Monday’s extraordinary announcement of Pope Benedict XVI’s resignation was the top news story around the world this week. An interesting feature of many of the commentaries was how they revealed the pre-conceived ideas of those who wrote them.
Benedict XVI’s response to the Church’s problems was to “insist that only uncompromising adherence to past doctrine could preserve the faith,” intoned an editorial in the Washington Post. As if somehow it was not the role of the papacy to faithfully hand on the doctrine of the Church, but rather to conform to the latest fashionable opinions.
The Washington Post, along with a number of others media sources, expressed hope for a “more progressive successor.”
The New York Times published a range of commentaries on the news of the resignation, some of them reasonably positive. Not lacking, however, were the negative, and at times simply spiteful opinions.
“He was utterly bereft of charm, tone-deaf and a protector of priests who abused children. He’d been a member of the Hitler Youth. In addition to this woeful résumé, he had no use for women,” was the contribution of John P. Shanley, who could not help himself from repeating the stereotyped views of not a few in the media.
For the Los Angeles Times editorial writer, Benedict XVI was "traditionalist” and “authoritarian.” Then, however, the author took on a more puzzled tone, by noting how it is those who are liberal who say a pope should resign if he is too old to continue. The editorial had difficulty in explaining how someone was so much a traditionalist could be so progressive.
From Britain an editorial in the Guardian newspaper praised the “liberal” social policy of Benedict XVI, but went on to express criticism for a failure to “rethink moral doctrines,” which included the familiar laundry list of homosexuality, celibacy, abortion and contraception.
According to the Guardian this failure is behind the decline in Christianity in Europe and North America and the fall in vocations, leading to the importation of clergy from Africa and Asia — a view which ignores the fact that it is the more “progressive” dioceses and religious congregations that have seen a drastic decline in vocations, while others who do not accept such an approach enjoy a significantly higher number of vocations.
A London Times editorial was more generous in its judgment of Benedict XVI, calling his decision to resign “a noble and selfless decision,” and acknowledging his role as an intellectual leader.
Nevertheless a Feb. 13 report from Rome by James Bone was singularly spiteful. He said that the Ash Wednesday ceremony was being transferred to St Peter’s Basilica “to accommodate the “princes of the church,” who are not usually present.”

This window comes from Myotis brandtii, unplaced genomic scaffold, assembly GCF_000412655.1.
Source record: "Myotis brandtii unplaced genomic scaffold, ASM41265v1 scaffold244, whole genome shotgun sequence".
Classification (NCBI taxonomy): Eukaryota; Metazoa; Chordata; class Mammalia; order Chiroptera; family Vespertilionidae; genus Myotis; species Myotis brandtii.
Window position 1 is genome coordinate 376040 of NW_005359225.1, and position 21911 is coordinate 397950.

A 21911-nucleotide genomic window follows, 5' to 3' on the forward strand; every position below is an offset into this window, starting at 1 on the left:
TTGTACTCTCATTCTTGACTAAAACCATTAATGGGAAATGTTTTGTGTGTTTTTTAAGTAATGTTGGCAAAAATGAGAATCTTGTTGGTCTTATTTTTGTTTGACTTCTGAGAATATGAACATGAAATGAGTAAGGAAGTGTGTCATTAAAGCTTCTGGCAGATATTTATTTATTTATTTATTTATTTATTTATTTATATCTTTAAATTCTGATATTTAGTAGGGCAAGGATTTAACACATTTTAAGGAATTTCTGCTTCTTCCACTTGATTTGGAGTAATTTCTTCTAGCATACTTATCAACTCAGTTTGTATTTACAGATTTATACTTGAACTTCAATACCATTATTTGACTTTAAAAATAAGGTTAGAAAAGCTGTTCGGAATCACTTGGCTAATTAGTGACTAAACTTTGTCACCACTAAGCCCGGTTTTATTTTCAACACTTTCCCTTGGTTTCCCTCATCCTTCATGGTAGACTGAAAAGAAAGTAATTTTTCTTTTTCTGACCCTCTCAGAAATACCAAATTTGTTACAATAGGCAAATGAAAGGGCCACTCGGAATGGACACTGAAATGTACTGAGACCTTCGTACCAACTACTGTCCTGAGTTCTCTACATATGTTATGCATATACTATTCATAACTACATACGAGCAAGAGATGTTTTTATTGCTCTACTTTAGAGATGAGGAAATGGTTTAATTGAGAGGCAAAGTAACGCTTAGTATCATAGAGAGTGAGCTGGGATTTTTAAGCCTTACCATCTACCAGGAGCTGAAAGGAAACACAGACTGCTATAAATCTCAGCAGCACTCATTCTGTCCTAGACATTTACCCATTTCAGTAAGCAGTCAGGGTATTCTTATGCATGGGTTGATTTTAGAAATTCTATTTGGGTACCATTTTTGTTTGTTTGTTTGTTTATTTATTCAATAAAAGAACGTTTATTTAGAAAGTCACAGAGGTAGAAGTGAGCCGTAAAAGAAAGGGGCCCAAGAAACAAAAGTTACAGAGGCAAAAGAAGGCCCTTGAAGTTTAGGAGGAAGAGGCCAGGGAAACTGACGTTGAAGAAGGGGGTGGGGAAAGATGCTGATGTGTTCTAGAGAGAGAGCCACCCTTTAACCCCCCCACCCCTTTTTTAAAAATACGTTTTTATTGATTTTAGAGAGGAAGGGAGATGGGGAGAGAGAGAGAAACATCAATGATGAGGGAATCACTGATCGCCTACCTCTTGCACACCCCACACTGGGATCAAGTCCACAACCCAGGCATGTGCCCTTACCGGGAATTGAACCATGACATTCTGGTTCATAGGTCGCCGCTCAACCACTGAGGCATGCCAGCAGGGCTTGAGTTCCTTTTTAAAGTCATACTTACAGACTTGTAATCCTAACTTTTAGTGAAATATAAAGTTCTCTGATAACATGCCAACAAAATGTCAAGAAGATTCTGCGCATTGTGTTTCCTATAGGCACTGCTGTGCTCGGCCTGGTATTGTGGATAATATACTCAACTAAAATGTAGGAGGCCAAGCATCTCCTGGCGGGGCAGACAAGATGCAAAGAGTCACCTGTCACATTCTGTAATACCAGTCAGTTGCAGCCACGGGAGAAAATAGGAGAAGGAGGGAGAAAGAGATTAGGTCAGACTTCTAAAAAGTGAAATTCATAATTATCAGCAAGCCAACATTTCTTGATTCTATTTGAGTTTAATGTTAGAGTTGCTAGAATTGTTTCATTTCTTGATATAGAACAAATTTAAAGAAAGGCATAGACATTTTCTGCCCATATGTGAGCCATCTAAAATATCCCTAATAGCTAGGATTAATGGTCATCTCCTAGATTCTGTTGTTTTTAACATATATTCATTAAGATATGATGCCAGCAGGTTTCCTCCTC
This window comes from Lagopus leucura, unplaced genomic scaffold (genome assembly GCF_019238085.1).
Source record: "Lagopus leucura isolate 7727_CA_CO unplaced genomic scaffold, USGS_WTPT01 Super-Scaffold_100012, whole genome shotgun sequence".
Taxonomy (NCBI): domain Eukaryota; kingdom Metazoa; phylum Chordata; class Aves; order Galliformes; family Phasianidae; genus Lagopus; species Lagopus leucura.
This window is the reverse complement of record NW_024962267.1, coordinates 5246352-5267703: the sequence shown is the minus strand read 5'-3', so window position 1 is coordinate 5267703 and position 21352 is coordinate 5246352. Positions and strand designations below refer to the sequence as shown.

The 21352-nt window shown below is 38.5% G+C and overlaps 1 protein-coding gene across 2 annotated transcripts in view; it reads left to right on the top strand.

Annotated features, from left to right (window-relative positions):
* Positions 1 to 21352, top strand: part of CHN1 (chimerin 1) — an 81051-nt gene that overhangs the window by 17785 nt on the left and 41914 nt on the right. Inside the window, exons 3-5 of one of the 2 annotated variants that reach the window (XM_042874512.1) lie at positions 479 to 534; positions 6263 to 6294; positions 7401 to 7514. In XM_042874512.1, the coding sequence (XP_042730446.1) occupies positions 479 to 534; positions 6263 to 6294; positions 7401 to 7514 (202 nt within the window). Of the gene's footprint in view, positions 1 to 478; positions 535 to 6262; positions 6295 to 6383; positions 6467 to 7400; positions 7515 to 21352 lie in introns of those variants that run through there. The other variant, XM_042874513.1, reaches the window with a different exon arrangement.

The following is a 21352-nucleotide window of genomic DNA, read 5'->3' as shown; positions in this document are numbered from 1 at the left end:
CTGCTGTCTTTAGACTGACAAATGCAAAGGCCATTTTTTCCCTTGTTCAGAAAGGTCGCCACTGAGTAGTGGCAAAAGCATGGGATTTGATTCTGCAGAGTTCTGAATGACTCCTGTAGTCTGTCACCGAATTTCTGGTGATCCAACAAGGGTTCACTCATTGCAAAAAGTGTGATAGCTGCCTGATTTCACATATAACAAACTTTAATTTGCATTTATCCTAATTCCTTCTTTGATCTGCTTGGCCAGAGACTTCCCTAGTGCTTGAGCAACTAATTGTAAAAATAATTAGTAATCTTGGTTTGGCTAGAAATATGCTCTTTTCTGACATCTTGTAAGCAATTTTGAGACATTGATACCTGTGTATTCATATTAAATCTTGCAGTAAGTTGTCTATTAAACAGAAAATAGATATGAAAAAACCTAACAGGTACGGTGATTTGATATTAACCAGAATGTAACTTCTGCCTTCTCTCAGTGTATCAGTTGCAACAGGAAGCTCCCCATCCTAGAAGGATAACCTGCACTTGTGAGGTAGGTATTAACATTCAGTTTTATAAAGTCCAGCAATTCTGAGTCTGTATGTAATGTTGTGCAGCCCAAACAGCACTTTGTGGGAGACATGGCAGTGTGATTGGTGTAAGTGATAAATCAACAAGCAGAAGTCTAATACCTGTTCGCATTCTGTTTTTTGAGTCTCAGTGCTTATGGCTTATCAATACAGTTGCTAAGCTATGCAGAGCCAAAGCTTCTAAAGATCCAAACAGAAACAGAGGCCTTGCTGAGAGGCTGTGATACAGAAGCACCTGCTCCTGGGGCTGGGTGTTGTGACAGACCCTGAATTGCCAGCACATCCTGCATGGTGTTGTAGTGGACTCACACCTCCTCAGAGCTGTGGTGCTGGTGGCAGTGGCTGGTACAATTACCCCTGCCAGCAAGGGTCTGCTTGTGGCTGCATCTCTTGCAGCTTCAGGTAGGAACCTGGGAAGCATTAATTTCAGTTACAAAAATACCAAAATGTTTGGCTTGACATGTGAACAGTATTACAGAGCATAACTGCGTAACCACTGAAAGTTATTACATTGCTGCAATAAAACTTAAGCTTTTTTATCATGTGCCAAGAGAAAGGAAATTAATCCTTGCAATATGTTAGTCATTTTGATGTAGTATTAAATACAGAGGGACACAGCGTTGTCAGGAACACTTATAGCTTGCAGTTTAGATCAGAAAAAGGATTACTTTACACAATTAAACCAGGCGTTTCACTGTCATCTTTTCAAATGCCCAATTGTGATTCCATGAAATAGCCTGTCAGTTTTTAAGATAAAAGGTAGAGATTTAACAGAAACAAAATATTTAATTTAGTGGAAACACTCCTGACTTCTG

He somehow ignored the fact that by holding what was Benedict XVI’s last major liturgical ceremony in St. Peters a greater number of people could participate and also that by avoiding a journey outside the Vatican it would be easier for the Pope, who had himself just admitted his lack of strength.
The reaction from the German press was not too favorable, at least according to a summary of editorial views published in English by Der Spiegal. The daily Süddeutsche Zeitung referred to Benedict XVI as “the last old-style church patriarch.”
The front page of the Die Tageszeitung newspaper carried the title of “Thank God,” and also had an editorial with the title of “Even Worse than Expected.” According to the editorial: “It would be a good thing if Pope Benedict XVI were the last of his kind.”
Other reactions, however, were more gracious. In its commentary, the Economist recognized Benedict XVI as a “modernizer” for his attitude to the media, giving interviews and having a Twitter account. While they couldn’t help themselves recalling how he had headed the office that was the successor to the Roman Inquisition prior to being elected pope, at the same time they did say he was “less abrasive and more cerebral than his billing suggested” — perhaps, almost an admission of the fact that the media may just have been mistaken in how they had portrayed him in the first place.
The divergence between media preconception and the principles that guide the Church was highlighted by Brendan O’Neill, writing on the Web site Spiked.
“Today’s fashionable allergy to the pope, and to the Catholic Church more broadly, is driven more by a petit-bourgeois disdain for firm commitment to a cause and belief in something bigger than ourselves than it is by a grown-up critique of Catholic theology,” he commented.
There were, as well, a number of positive opinions. Writing for Canada’s National Post, Father Raymond J. de Souza praised the humility of Benedict XVI, who recognized “that it is the service that the Church needs, not any particular servant.”
In the end many of the commentaries and editorials provided more of an insight into the mentality of those writing them, than any kind of reasoned analysis. A situation that is not likely to change when it comes to opinions about whoever will be the next pope.